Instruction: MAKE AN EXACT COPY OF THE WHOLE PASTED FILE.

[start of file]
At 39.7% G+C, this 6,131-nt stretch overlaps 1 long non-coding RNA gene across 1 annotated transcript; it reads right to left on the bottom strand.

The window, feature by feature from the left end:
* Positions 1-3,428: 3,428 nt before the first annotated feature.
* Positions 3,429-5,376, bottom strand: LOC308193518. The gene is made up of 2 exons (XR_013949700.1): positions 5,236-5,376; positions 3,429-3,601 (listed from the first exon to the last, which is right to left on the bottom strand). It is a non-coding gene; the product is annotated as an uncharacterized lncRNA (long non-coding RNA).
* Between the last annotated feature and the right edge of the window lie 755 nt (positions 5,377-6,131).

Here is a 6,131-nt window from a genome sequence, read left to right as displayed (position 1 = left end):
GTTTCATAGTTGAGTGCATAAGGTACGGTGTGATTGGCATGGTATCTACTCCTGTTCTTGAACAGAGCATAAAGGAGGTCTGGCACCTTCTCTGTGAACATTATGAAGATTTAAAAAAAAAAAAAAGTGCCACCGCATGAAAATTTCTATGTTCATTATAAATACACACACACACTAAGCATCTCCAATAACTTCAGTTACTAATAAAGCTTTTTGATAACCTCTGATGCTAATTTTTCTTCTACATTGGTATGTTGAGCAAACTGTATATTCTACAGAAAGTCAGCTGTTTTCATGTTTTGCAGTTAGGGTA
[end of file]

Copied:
At 39.7% G+C, this 6,131-nt stretch overlaps 1 long non-coding RNA gene across 1 annotated transcript; it reads right to left on the bottom strand.

The window, feature by feature from the left end:
* Positions 1-3,428: 3,428 nt before the first annotated feature.
* Positions 3,429-5,376, bottom strand: LOC308193518. The gene is made up of 2 exons (XR_013949700.1): positions 5,236-5,376; positions 3,429-3,601 (listed from the first exon to the last, which is right to left on the bottom strand). It is a non-coding gene; the product is annotated as an uncharacterized lncRNA (long non-coding RNA).
* Between the last annotated feature and the right edge of the window lie 755 nt (positions 5,377-6,131).

Here is a 6,131-nt window from a genome sequence, read left to right as displayed (position 1 = left end):
GTTTCATAGTTGAGTGCATAAGGTACGGTGTGATTGGCATGGTATCTACTCCTGTTCTTGAACAGAGCATAAAGGAGGTCTGGCACCTTCTCTGTGAACATTATGAAGATTTAAAAAAAAAAAAAAGTGCCACCGCATGAAAATTTCTATGTTCATTATAAATACACACACACACTAAGCATCTCCAATAACTTCAGTTACTAATAAAGCTTTTTGATAACCTCTGATGCTAATTTTTCTTCTACATTGGTATGTTGAGCAAACTGTATATTCTACAGAAAGTCAGCTGTTTTCATGTTTTGCAGTTAGGGTA